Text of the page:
HEBBRONVILLE, TEXAS. Hebbronville, the county seat of Jim Hogg County, is at the junction of State highways 16, 285, and 359, at the northern edge of the county. The town was established in 1883, when the Texas-Mexican Railway Company built through that area. Francisco P. Peña, operator of Peña Station on that route, refused to sell land for a townsite to the Texas-Mexican. The company then approached James R. Hebbron, a local rancher, who arranged for the sale of land for a new townsite, near Peña. The old train station at Peña was then loaded on a flatcar, moved 1½ miles west, and named Hebbronville. In 1887 a school, the Colegio Altamirano, was established in the community with Rosendo Barrera as instructor. It was funded by prominent Mexican-American families who wanted their children to learn Spanish and Mexican culture and traditions. Between 1913 and 1921 several small private schools were conducted on ranches surrounding the town. A post office was established in 1895, and by 1896 the community had a general store and a population of 150. The first church, the Iglesia Católica Mexicana, was organized in October 1899 and served by an itinerant priest. The First Baptist Church was organized in August 1909, and the First Methodist Church organized a mission in Hebbronville as part of the Alice mission in December 1912. The Hebbronville Gin Company was established in 1912.
In 1913 Hebbronville became part of the newly established Jim Hogg County. An election that spring made the town the county seat by a unanimous vote of 176. The courthouse, school system, and Hebbronville State Bank were all organized in 1913. A theater was opened by Patricio Cruz in 1914 and the Viggo Hotel in 1915 by Viggo Kohler. In 1915 Hebbronville had an estimated population of 400, a bank, eight grocery stores, a drugstore, and thirteen cattle breeders. The Hebbronville school district was organized in April 1921. In 1926 a newspaper, the Jim Hogg County Enterprise, was established by M. Luther Dale. That same year Scotus College, a Franciscan seminary, moved to Hebbronville from Mexico to escape persecution. It could accommodate up to twenty students preparing for the priesthood. The estimated population of Hebbronville was 1,800 in 1927.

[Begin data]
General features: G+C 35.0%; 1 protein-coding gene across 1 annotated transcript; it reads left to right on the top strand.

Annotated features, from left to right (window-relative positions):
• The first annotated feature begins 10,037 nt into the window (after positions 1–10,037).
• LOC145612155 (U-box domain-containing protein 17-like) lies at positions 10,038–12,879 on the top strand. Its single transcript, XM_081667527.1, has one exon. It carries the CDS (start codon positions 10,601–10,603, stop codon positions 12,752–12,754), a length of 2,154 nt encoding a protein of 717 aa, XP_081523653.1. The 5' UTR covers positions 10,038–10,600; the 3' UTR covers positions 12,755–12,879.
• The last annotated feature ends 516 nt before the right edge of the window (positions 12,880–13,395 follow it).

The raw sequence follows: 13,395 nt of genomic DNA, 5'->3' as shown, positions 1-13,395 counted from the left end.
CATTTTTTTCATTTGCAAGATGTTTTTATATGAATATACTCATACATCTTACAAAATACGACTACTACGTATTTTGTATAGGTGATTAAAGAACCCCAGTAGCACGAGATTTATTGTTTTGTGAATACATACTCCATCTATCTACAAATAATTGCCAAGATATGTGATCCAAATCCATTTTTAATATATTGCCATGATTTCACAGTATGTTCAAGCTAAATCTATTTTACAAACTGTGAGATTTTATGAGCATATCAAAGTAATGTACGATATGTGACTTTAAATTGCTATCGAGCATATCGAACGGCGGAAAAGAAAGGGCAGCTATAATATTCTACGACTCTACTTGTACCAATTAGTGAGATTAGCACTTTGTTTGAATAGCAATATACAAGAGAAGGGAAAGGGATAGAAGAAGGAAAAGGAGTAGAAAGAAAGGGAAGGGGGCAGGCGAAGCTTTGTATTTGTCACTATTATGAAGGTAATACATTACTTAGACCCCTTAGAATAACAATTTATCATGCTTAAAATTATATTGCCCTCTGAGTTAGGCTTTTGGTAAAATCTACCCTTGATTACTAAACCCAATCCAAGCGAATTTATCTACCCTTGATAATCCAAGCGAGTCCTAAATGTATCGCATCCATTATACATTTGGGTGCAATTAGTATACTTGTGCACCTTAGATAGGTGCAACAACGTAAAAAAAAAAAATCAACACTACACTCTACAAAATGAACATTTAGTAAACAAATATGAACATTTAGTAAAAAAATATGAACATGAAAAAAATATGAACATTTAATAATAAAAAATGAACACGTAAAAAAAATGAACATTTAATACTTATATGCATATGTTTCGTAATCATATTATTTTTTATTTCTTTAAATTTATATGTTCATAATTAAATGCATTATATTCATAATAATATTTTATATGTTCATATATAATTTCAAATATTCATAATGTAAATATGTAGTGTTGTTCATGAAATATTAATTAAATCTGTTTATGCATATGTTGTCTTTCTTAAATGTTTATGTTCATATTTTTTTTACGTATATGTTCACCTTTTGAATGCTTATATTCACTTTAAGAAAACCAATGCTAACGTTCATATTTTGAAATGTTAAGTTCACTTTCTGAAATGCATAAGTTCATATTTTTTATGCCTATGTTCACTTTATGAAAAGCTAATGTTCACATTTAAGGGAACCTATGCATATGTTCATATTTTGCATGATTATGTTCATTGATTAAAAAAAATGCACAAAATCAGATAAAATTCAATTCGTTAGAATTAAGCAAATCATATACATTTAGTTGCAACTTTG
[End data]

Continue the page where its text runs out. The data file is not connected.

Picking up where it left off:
In 1931 the Volunteer Fire Department was organized, Little Flower School, a primary school, was founded, and the town's population was estimated at 2,000. In 1933 the Mexican Methodist Church-Iglesia Metodista Mexicana-was organized. The Hebbronville school district voted in 1947 to become a countywide school district, and in that year the community had a population estimated at 2,600 and eighty-two businesses. In 1948 the Methodist Day School opened. In 1958 the Hebbronville Chamber of Commerce was organized and the Colegio Altamirano closed. That year the town had a population estimated at 4,302 and seventy-three businesses. Hebbronville Auction and Commission Company was organized in 1960 to handle the large number of cattle raised and sold in the area. A hospital opened in 1961. In 1963 Hebbronville had a bank, three cemeteries, a courthouse, several schools, eight churches, and 105 businesses. In 1980 the town had a population of 4,050 and eighty-eight businesses. In the 1990s it remained a small, predominantly Mexican-American community, with an estimated population of 4,465 and fifty-four businesses. In 2000 the population was 4,498 with 180 businesses. Although there were no more seminarians, Scotus College still served the community and continued to be affiliated with the Archdiocese of Guadalajara.
Hebbronville Chamber of Commerce, Fiftieth Anniversary, Jim Hogg County (Hebbronville, Texas, 1963). Jim Hogg County Enterprise, Silver Anniversary and Historical Edition, March 9, 1939.
The following, adapted from the Chicago Manual of Style, 15th edition, is the preferred citation for this article.Alicia A. Garza, "HEBBRONVILLE, TX," Handbook of Texas Online (http://www.tshaonline.org/handbook/online/articles/hgh05), accessed July 31, 2014. Uploaded on June 15, 2010. Published by the Texas State Historical Association.